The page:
Inside Your RV Toolkit

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wood-3293929_1920Everyone has a toolkit. But RVing works best when you have a very specific toolkit just for your RV. Things happen when you are on the road – tires blow; tables get wobbly; favourite balls roll under the RV and you have to get the ball because the child is screaming but you can’t see the ball – and the right tool kit will help you deal with those problems as they arise.

Some toolkit items are obvious – screwdrivers and such – but we have compiled a list of some items you might not have thought of to complete your RV supply.


  1. Gorilla Glue: Gorilla Glue is a great, incredibly strong adhesive that will become invaluable if you spend a lot of time in your RV. Whether someone puts a nick in the linoleum and you have to glue it down, or the handle breaks off your favourite mug, this glue will be your solution.
  2. Duct Tape: Have an awning tear that needs your immediate attention? A hose that has a leak? A good duct tape can help you manage until you can get to RV City for a repair. There’s a reason Red Green, that loveable CBC comedian, was addicted to duct tape – it solves so many problems!
  3. Level: A level is critical when RVing. You might just think that it makes for a more comfortable living experience – no one wants to sleep on a slant – but it also is important for the functioning of your fridge (link to past blog) and your doors.
  4. Axe or a Hatchet: Maybe we are getting into obvious territory here, but a hatchet is such an important camping tool that we would be remiss to leave it off of the list. Even if you have pre-cut firewood, a hatchet is necessary to cerate the kindling necessary to start fires.
  5. Caulking gun and silicone: If you develop a minor leak around your sink, shower, or anywhere else in the RV, a caulking gun and a bottle of silicone make the repair easy.
  6. Assorted container with small screws, nuts and bolts: You are bound to have things jiggle loose periodically when your home is also a vehicle. Keep a container of screws, nuts and bolts on hand that match your existing hardware, so you can quickly fix problems as they arise.
  7. Air Compressor: Your RV will be much safer with properly filled tires and navigating gas station parking lots to get your RV close enough to the air compressor isn’t a fun task. Luckily, there are affordable, portable compressors that will make this task (and the myriad of other uses, like filling bike tires and lake floaties) much simpler. Bonus: some air compressors double as a battery booster, which comes in handy when someone – we won’t mention any names – leaves the keys in the ignition all night.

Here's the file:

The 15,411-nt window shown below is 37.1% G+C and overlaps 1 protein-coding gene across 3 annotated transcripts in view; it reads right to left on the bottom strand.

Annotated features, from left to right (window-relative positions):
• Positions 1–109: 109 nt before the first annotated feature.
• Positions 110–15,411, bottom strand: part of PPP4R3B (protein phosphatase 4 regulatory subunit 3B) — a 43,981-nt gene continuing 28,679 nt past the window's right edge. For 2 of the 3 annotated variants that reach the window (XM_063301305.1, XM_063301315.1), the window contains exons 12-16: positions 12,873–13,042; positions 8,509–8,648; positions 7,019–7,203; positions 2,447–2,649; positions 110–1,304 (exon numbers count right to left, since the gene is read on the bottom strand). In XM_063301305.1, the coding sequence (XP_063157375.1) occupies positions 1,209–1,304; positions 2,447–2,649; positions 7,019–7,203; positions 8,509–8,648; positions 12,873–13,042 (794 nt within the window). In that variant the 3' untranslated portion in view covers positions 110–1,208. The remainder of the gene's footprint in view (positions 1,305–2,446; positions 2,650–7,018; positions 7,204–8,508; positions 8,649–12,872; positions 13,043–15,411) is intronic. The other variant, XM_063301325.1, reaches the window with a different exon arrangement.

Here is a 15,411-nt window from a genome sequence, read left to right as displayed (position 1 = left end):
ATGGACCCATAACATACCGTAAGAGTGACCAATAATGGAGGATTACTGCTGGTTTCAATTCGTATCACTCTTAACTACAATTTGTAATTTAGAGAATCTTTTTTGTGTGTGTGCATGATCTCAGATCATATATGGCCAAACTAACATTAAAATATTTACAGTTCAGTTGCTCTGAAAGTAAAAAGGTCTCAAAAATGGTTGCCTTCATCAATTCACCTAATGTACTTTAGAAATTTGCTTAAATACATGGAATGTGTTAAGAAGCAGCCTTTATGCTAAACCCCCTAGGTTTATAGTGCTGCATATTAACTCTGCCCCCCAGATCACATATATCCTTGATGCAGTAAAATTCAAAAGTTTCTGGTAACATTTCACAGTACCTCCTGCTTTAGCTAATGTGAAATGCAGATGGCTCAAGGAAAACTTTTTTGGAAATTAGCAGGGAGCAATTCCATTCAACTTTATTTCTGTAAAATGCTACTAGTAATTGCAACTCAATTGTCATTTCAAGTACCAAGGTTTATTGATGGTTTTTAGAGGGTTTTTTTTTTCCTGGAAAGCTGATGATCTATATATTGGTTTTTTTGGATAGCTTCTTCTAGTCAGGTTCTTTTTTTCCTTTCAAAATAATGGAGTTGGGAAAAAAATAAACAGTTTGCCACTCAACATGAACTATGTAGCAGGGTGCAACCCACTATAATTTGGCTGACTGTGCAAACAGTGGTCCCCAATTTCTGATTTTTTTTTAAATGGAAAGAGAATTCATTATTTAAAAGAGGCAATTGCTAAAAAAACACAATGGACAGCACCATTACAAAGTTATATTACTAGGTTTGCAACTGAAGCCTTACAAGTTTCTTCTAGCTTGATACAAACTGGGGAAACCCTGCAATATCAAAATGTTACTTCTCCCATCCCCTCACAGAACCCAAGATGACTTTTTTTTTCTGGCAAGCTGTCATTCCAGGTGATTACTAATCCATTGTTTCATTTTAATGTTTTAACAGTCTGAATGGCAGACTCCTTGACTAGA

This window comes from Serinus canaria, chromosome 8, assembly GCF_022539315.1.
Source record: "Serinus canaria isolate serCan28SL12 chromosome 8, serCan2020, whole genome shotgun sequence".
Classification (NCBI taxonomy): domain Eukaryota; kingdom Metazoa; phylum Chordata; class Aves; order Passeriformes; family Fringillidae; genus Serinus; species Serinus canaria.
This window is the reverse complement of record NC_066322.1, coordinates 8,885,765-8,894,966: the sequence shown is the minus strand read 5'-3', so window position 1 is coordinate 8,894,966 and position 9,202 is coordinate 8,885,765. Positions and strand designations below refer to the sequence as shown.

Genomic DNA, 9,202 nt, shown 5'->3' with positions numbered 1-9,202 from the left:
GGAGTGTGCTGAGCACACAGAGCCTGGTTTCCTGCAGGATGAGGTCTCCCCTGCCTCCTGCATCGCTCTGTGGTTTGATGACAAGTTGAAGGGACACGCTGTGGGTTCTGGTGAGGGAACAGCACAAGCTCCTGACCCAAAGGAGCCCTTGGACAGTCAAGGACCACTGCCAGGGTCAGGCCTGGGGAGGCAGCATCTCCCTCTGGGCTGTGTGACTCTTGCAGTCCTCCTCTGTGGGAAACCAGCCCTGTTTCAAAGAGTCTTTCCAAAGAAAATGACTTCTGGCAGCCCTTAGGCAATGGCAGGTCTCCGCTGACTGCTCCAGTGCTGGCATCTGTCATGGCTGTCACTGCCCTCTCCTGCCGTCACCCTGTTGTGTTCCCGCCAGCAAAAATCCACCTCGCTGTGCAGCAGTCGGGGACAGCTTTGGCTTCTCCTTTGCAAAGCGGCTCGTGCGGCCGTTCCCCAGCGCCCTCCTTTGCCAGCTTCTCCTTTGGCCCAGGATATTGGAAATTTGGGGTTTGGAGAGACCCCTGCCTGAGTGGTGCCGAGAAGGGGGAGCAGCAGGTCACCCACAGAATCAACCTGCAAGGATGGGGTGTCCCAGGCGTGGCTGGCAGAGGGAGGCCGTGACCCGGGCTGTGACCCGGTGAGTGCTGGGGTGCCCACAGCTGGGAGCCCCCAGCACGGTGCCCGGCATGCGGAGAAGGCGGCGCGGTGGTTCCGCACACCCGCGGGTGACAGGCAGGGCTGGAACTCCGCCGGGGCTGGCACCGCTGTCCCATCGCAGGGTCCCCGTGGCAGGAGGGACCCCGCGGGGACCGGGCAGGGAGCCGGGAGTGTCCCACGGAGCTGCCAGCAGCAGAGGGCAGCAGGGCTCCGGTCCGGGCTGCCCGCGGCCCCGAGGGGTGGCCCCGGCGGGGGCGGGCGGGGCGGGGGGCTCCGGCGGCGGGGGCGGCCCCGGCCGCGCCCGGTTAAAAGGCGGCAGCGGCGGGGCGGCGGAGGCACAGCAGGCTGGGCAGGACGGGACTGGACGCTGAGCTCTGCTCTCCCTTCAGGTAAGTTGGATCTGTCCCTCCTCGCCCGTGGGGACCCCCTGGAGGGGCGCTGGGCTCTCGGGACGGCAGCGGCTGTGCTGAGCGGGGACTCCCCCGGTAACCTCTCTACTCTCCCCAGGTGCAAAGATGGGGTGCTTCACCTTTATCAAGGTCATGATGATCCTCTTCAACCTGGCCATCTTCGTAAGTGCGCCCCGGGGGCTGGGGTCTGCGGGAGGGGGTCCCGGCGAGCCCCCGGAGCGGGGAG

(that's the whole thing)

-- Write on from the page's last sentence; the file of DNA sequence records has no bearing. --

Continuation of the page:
8. Multimeter: We generally don’t recommend you mess around with electronics in an RV unless you know what you are doing. However, if you have a multimeter, you will better be able to determine where the problem is in order to find a quicker solution.
  9. Flashlight: Breakdowns don’t always happen in the day time. Not only that, but that pesky ball that keeps rolling under the RV can be hard to spot without a little added light. A flashlight and extra batteries are always a good thing to keep in your RV, if only for the impact it has on scary stories.
  10. Extension cord: A heavy-duty 25’ or even 50’ extension cord can be surprisingly useful when you are camping. Make sure you have a high-quality cord that is rated for the energy load your RV uses.
  11. Extra windshield wipers, jumper cables, and engine belts: There seems to be a higher probability that if something is going to happen, it will probably happen in the middle of a storm. In those cases, it is nice to be able to put on a spare pair of windshield wipers, rather than waiting out the rain on the side of a busy highway.
  12. Utility Cord: Handy for everything from hanging laundry to securing a boat at the dock, extra cord always comes in handy.

Obviously, there is an endless list of things you could bring, encounters you could have. But this is a great starting point to start thinking about what should be in your RV. And you can get almost everything you need at RV City.

Now you tell us – what key item do you stock in your RV toolkit that we might have missed?

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